For several years I met this time of year with my hair on fire. Eyes blood gurgling red from obscene pressure and stress. Those weren’t the days. Mercifully they won’t be coming back anytime soon. Six-thirty a.m. to ten p.m. at pedal on the floor speed, eyeballs being forced back and mushed to liquid against the contours of my sockets; crushed like a freshly picked and ripe muscadine. Pots of coffee and the acid smoothness of a Red Bull tall boy accenting the passing of time. Youthful faces looking toward the concept of life’s possibilities juxtaposed with the hollow face of a man or woman suddenly struck down by the empty nest syndrome. Oh, and when these folks laid their weary eyes on me that typically meant $350-$750 was coming out of someone’s pocket or bank account and into my cash register. But what the hell, I was nice about it. I told the truth which I now offer to those of you venturing off for collegiate adventures.
I operated a textbook store, a failed one, but still, in my mid-twenties I ran a small business, and I know a thing or two still about that niche market. Word of advice #1: if your school has a Barnes and Nobles College Bookstore, stay away from it unless you must have officially licensed gear. No matter how good the deal is they are fucking you. There is no doubt about that. The more expensive the book, the deeper the screw job. If they are charging $130, you should be paying $110 or less. They will tell you they’re the cheapest, but they only meet that standard if you provide everyoneelse’s prices.
#2: Beware of renting. Sure if it’s regularly an $8-$10 book, and you don’t believe you’ll want to keep it, then rent the damned thing. Otherwise in the long run you’re getting screwed. Here’s some numbers:
On face value it works but only up front. You see it costs the store more to have a book than they charge you to rent it. They have to rent a book out twice to make a profit, which means they will only rent out books that will be used more than once. Knowing that means at the end of the semester the odds are you’ll get about $50 for that $100 book (but don’t wait until the end of exam week go sell your books on day one of buyback if you can). Of course you never buy a new book, unless you have no choice at all. So if you bought the used book you paid about $75, then you got $50 back at the end of the semester. $75-$50=$25 which is less than the $45 rental. Also if you spill something on that book they’re going to charge you for the cost of the new book. As always any deal that seems to good to be true is.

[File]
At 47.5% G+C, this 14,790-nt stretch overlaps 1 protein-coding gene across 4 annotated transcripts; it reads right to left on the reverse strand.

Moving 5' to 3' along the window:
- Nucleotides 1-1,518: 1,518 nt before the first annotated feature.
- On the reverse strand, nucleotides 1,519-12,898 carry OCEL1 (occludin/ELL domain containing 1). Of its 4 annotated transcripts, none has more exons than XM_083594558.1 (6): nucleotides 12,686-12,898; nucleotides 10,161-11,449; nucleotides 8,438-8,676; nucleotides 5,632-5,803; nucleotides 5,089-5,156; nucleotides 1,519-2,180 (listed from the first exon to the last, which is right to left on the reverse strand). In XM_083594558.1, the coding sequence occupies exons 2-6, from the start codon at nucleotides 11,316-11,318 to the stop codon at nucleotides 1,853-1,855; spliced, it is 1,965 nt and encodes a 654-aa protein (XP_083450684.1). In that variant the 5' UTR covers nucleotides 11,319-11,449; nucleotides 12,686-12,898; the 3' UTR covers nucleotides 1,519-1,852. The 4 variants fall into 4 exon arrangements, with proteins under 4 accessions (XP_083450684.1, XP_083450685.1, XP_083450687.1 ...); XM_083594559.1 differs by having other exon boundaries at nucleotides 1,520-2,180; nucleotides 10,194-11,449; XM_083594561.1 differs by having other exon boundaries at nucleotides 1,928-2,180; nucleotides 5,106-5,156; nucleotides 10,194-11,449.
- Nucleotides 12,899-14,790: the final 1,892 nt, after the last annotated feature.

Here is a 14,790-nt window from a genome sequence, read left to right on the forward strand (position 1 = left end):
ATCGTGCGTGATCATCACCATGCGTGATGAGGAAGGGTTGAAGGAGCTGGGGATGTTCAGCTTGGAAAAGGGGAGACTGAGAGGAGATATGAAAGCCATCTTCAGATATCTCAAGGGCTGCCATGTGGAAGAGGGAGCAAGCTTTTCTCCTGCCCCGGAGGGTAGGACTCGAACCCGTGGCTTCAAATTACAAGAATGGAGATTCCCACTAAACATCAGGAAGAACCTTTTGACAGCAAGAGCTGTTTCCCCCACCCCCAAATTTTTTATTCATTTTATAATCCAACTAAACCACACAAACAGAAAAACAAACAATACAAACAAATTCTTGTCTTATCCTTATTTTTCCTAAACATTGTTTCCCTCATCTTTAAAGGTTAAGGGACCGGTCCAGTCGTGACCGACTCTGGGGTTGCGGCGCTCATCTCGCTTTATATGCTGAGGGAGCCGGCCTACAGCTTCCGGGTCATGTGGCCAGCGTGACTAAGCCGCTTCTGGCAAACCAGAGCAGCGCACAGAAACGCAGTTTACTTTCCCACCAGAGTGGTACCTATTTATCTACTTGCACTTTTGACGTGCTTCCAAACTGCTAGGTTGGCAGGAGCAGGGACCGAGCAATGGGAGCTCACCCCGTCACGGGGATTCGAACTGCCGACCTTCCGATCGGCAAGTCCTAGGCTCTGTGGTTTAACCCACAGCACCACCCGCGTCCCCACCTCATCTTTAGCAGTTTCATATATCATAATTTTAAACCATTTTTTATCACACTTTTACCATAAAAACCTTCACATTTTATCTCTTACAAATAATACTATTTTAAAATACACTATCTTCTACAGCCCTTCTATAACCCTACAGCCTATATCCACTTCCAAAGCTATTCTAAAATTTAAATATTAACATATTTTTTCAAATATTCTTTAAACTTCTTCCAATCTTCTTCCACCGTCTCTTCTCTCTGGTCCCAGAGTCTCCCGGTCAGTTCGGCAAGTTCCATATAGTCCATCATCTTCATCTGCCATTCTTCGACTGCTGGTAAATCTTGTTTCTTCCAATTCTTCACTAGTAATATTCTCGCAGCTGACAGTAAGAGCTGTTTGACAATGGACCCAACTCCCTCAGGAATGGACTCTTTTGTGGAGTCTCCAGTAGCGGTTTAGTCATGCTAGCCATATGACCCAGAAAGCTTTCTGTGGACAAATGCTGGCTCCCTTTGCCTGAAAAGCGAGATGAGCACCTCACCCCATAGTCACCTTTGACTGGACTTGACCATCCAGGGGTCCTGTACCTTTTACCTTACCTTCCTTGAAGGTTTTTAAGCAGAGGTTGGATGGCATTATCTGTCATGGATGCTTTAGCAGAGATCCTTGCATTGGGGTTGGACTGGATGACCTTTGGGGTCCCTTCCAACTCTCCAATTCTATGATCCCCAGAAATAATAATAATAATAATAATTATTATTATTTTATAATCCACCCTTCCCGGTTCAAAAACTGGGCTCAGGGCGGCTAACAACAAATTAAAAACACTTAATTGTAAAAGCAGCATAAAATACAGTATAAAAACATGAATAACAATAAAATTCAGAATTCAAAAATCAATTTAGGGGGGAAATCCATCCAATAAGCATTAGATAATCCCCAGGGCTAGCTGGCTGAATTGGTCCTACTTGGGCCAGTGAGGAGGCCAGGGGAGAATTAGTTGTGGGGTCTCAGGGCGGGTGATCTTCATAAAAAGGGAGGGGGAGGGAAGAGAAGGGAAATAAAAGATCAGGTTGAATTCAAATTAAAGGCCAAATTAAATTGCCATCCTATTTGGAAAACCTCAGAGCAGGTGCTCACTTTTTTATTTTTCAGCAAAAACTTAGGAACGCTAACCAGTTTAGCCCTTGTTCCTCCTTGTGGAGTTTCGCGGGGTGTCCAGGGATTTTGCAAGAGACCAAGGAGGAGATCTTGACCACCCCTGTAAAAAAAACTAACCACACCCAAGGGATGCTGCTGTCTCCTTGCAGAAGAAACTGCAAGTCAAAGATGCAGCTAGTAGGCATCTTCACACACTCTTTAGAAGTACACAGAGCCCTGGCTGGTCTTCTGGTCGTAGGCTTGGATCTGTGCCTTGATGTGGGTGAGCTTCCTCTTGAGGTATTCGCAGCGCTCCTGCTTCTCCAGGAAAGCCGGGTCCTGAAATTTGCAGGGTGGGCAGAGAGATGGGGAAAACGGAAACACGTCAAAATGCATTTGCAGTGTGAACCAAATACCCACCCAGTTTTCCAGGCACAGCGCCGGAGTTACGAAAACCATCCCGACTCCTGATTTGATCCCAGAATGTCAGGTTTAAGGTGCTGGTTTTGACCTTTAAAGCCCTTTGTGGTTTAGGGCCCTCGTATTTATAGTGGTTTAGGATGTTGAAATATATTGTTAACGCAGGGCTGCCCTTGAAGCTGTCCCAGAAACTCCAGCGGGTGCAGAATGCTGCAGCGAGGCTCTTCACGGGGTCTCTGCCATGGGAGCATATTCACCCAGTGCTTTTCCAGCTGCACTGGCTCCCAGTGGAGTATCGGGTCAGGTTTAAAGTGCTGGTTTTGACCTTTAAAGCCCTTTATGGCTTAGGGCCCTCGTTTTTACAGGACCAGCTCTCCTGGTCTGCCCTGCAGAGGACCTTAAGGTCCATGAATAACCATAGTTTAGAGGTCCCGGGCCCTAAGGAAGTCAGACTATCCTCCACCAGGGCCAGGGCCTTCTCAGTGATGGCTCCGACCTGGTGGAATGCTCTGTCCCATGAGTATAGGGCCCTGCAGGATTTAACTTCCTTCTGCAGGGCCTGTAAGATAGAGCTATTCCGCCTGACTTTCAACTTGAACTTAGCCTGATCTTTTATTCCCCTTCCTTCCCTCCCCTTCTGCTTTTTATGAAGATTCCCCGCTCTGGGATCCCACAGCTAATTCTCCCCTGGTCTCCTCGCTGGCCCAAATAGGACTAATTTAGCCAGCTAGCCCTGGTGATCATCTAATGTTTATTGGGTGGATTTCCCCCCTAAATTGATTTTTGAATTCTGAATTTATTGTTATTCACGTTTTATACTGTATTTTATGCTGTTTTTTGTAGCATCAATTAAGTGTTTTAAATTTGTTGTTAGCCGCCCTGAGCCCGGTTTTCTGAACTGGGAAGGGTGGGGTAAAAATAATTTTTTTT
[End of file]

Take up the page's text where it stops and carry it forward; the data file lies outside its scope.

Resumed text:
#3: research the books you’re teachers want. Are they cheaper on Amazon or Half or Abe, and the seller is well-regarded, then get them there. Be wary of sellers with a small amount of reviews, that means they are probably amateurs or at the very least there’s a fifty-fifty toss-up on the transaction running smoothly. You don’t know who you are dealing with. If the difference is only a couple of bucks go with the person who’s got a high amount of positive reviews. Those are usually businesses selling the overstock online, so you know they are a professional experienced seller. Yes they fuck up, mistakes happen, but most of the time it’s a smooth transaction. Also, don’t be the person that doesn’t read the seller description, and then get mad when you find out the book is a piece of shit. Most of the time they’re listed as such.
#4:Be kind to the bookstore employees, this is a completely shitty time for them. They deal with a large amount of wholly ignorant people who also treat them like shit as if they are to blame for the cost of the textbook. The store doesn’t choose the book, your teacher’s do. The stores don’t choose the retail price, publishers do that, and publishers, major textbook publishers specifically, are rotten crooks. They push out unneeded new editions and then sell the professors on it’s “enhanced” features. The professors, especially department chairs, enjoy the publisher rep schmoozing, and decide their department must have that new book! The publisher reps need the stores to order new books as opposed to used ones, because they make dick on a used copy of their book. Publisher Reps hate it when a student can get a used copy and save money.
So don’t shit all over the people behind the counter. It’s not their fault. Understand that for the folks running off-campus bookstores, this month makes or breaks them, and they are working 15 to 18 hours a day to make their nut. August is the textbook worlds Catalina Wine Mixer. Your problems as a college student pale in comparison to the stress these people are under. Don’t be a dick. On top of that the temp workers at the store are probably your classmates. They’re just trying to make a little money, and they are working for several hours in the store and going to class. So have some compassion.
I know buying textbooks sucks, but get over that part, it’s a simple reality. Just be a smart consumer. Would you buy a car without researching it first? Would you buy a laptop without comparing various prices first? Textbooks are no different from any other expensive purchase. As Tom Hanks in A League of Their Own says, “Use your head, that’s the lump that’s three feet above your ass!”
Now stop being such whiny little pricks and read the books, you may learn something, which is why you took out that massive loan that will glare over your shoulder like the reaper for the next twenty years in the first place.